Now, this haziness, in general, may be a "tip off" to some other issues in the aquarium. And, as we all know, it can usually be caused by a few factors:

1) Improperly cleaned substrate or decorative materials, such as driftwood, etc. (creating a "haze" of micro-sized dust particles, which float in the water column).

2) Bacterial blooms (typically caused by a heavy bioload in a system not capable of handling it. Ie; a new tank with a filter that is not fully established and a full compliment of livestock).

3) Algae blooms which can both cloud AND color the water (usually caused by excessive nutrients and too much light for a given system).

4) Poor husbandry, which results in heavy decomposition, and more bacterial blooms and biological waste affecting water clarity. This is, of course, a rather urgent matter to be attended to, as there are possible serious consequences to the life in your system.

And, curiously enough, the "remedy" for hazy or cloudy water in virtually every situation is similar: Water exchanges, use of chemical filtration media (activated carbon, etc.), reduced light (in the case of algal blooms), improved husbandry techniques (i.e.; better feeding practices and more frequent maintenance), and, perhaps most important- the passage of time.

Of course, with the haziness or "cloudiness" caused by our "technique" or application of botanicals is a slightly different story. These are sort of "natural consequences" of what we do..

In Nature, we see these types of water characteristics in a variety of habitats. While they may not conform to everyone's idea of "beauty", there really IS an elegance, a compelling vibe, and a function to this.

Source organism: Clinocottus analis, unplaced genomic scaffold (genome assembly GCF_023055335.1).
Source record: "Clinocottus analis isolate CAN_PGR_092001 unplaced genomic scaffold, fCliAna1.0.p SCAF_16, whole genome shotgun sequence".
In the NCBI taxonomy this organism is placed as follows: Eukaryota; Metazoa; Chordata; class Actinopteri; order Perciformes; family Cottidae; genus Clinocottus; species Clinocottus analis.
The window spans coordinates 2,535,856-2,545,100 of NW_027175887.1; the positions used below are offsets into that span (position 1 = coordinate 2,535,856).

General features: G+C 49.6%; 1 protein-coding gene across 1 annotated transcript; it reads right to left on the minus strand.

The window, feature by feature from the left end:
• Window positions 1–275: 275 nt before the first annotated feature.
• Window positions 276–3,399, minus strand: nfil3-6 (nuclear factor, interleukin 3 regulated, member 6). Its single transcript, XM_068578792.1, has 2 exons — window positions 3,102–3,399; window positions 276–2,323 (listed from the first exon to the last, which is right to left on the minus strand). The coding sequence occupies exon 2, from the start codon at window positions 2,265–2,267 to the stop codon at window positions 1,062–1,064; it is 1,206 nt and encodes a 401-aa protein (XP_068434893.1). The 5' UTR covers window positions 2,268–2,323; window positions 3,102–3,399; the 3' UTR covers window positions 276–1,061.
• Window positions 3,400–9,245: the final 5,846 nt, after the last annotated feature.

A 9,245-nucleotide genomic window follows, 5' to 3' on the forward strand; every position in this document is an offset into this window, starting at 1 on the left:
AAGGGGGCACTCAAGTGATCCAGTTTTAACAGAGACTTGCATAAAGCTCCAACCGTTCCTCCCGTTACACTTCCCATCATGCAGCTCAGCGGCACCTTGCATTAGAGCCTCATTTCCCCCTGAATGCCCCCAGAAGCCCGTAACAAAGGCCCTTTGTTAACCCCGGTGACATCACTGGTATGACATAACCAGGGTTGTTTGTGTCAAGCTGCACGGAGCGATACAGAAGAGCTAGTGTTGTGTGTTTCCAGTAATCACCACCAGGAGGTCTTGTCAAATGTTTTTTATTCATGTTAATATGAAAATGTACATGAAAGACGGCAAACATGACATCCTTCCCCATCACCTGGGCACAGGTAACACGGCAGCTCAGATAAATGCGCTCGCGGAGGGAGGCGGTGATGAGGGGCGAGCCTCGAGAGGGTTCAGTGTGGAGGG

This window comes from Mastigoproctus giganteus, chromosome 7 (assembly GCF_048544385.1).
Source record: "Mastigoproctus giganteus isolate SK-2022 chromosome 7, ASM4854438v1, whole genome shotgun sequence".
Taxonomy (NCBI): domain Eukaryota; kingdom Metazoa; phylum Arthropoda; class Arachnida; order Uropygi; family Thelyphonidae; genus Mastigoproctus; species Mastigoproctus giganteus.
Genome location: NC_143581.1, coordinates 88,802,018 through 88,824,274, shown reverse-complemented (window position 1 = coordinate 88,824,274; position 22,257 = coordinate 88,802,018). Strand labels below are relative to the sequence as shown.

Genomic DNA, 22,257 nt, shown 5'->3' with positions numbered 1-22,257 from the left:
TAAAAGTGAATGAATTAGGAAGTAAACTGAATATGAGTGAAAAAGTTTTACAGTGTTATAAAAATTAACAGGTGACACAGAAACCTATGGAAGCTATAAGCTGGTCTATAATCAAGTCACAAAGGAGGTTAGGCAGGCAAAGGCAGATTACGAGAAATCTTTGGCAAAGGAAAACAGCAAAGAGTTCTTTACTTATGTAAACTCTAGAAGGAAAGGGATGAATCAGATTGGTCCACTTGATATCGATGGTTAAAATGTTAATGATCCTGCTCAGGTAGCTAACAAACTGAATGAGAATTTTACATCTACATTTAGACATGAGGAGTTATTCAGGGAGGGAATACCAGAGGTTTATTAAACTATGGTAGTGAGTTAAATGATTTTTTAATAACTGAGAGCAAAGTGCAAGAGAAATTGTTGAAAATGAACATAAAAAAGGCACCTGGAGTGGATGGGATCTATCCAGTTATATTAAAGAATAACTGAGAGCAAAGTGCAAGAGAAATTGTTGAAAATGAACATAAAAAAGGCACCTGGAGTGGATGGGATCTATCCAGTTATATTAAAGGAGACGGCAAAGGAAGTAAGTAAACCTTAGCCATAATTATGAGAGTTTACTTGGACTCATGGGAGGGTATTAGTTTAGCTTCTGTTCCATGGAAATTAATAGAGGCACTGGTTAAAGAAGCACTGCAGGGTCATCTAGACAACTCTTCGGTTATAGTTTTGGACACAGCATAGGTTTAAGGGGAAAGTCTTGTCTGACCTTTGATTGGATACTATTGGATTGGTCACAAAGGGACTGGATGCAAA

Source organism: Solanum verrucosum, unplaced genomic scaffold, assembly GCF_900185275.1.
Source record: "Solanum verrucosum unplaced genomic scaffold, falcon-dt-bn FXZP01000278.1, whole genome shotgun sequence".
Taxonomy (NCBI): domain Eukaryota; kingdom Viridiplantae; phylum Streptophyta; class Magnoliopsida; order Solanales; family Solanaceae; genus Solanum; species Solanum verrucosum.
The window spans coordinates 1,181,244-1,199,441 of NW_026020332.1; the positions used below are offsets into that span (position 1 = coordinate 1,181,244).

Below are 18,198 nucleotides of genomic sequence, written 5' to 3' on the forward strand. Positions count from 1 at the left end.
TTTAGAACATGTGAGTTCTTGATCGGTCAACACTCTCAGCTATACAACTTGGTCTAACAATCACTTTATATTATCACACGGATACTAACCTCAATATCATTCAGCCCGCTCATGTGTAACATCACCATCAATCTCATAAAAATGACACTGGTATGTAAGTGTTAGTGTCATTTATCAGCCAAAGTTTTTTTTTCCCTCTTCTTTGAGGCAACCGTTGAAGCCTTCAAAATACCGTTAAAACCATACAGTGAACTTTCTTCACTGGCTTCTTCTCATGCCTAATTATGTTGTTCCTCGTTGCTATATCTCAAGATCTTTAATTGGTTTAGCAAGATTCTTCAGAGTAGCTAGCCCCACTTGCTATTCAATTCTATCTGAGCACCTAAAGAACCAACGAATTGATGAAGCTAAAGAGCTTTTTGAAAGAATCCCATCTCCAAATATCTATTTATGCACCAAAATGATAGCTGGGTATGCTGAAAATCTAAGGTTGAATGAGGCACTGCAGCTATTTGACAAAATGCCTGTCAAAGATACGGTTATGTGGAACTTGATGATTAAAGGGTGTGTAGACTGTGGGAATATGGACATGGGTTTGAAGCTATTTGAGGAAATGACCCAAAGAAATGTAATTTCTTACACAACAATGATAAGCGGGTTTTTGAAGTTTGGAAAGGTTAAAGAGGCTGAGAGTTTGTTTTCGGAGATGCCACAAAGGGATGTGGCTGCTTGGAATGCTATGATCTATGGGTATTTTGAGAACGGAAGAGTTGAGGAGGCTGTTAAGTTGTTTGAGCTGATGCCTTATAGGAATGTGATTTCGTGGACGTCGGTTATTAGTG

Fish don't care that their water is tinted, a bit turbid, and sometimes downright cloudy, as long as the other environmental characteristics of the water are satisfactory.

As we've discussed a lot lately, we're absolutely obsessed with the natural processes and aesthetics of decomposing materials and sediments in our aquariums. And of course, this comes with the requirement of us to accept some "unique" aesthetic characteristics, of course!

It's almost like our idealized aesthetic perceptions of what we feel water should look like in an aquarium have conditioned us as a hobby to sort of gently disregard what it truly looks like in the habitats from which our fishes evolved.

So, regardless of what causes the "haze" in your aquarium, keep a clear focus on what's really important- the health of your fishes, above everything.

Stay dedicated. Stay thoughtful. Stay observant. Stay patient...

And Stay Wet.


Scott Fellman

Tannin Aquatics 


Scott Fellman
Scott Fellman